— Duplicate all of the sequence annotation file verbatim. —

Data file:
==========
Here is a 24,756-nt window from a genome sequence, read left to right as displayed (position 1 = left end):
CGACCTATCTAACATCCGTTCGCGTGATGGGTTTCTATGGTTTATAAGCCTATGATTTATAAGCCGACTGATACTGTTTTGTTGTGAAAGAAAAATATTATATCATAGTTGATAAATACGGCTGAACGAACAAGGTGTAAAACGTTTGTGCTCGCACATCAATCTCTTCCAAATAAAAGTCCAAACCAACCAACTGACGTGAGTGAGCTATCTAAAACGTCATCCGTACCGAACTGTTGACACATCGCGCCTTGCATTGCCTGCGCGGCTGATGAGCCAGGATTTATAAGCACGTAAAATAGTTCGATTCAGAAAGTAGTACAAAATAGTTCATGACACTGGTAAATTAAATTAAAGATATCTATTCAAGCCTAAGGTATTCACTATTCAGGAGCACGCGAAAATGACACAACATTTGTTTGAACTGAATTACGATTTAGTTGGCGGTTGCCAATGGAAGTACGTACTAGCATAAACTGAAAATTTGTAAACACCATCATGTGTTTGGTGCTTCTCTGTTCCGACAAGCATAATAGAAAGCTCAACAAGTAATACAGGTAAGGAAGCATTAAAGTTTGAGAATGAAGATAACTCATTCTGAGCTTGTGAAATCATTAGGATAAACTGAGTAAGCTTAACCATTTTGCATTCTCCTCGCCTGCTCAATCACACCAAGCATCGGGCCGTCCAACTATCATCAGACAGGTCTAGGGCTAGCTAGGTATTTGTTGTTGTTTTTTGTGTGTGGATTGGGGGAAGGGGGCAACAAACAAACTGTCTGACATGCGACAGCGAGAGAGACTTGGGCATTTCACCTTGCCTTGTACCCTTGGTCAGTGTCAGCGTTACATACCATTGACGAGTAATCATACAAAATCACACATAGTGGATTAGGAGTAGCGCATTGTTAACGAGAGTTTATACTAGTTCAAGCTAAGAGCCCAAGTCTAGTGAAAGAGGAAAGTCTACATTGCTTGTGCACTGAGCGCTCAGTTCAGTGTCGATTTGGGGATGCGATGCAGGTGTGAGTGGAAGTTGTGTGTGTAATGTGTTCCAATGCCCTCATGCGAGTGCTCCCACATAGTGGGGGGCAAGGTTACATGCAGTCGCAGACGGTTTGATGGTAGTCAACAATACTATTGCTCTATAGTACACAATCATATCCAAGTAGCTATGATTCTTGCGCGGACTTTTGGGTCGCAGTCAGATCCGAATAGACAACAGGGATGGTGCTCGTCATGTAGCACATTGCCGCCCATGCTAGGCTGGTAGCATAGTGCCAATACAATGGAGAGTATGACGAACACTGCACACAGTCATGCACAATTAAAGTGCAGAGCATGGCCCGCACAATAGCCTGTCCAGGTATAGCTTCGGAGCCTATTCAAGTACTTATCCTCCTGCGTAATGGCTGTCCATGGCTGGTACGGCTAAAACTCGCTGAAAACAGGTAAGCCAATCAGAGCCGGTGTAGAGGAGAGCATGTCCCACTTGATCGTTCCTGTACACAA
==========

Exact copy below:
Here is a 24,756-nt window from a genome sequence, read left to right as displayed (position 1 = left end):
CGACCTATCTAACATCCGTTCGCGTGATGGGTTTCTATGGTTTATAAGCCTATGATTTATAAGCCGACTGATACTGTTTTGTTGTGAAAGAAAAATATTATATCATAGTTGATAAATACGGCTGAACGAACAAGGTGTAAAACGTTTGTGCTCGCACATCAATCTCTTCCAAATAAAAGTCCAAACCAACCAACTGACGTGAGTGAGCTATCTAAAACGTCATCCGTACCGAACTGTTGACACATCGCGCCTTGCATTGCCTGCGCGGCTGATGAGCCAGGATTTATAAGCACGTAAAATAGTTCGATTCAGAAAGTAGTACAAAATAGTTCATGACACTGGTAAATTAAATTAAAGATATCTATTCAAGCCTAAGGTATTCACTATTCAGGAGCACGCGAAAATGACACAACATTTGTTTGAACTGAATTACGATTTAGTTGGCGGTTGCCAATGGAAGTACGTACTAGCATAAACTGAAAATTTGTAAACACCATCATGTGTTTGGTGCTTCTCTGTTCCGACAAGCATAATAGAAAGCTCAACAAGTAATACAGGTAAGGAAGCATTAAAGTTTGAGAATGAAGATAACTCATTCTGAGCTTGTGAAATCATTAGGATAAACTGAGTAAGCTTAACCATTTTGCATTCTCCTCGCCTGCTCAATCACACCAAGCATCGGGCCGTCCAACTATCATCAGACAGGTCTAGGGCTAGCTAGGTATTTGTTGTTGTTTTTTGTGTGTGGATTGGGGGAAGGGGGCAACAAACAAACTGTCTGACATGCGACAGCGAGAGAGACTTGGGCATTTCACCTTGCCTTGTACCCTTGGTCAGTGTCAGCGTTACATACCATTGACGAGTAATCATACAAAATCACACATAGTGGATTAGGAGTAGCGCATTGTTAACGAGAGTTTATACTAGTTCAAGCTAAGAGCCCAAGTCTAGTGAAAGAGGAAAGTCTACATTGCTTGTGCACTGAGCGCTCAGTTCAGTGTCGATTTGGGGATGCGATGCAGGTGTGAGTGGAAGTTGTGTGTGTAATGTGTTCCAATGCCCTCATGCGAGTGCTCCCACATAGTGGGGGGCAAGGTTACATGCAGTCGCAGACGGTTTGATGGTAGTCAACAATACTATTGCTCTATAGTACACAATCATATCCAAGTAGCTATGATTCTTGCGCGGACTTTTGGGTCGCAGTCAGATCCGAATAGACAACAGGGATGGTGCTCGTCATGTAGCACATTGCCGCCCATGCTAGGCTGGTAGCATAGTGCCAATACAATGGAGAGTATGACGAACACTGCACACAGTCATGCACAATTAAAGTGCAGAGCATGGCCCGCACAATAGCCTGTCCAGGTATAGCTTCGGAGCCTATTCAAGTACTTATCCTCCTGCGTAATGGCTGTCCATGGCTGGTACGGCTAAAACTCGCTGAAAACAGGTAAGCCAATCAGAGCCGGTGTAGAGGAGAGCATGTCCCACTTGATCGTTCCTGTACACAA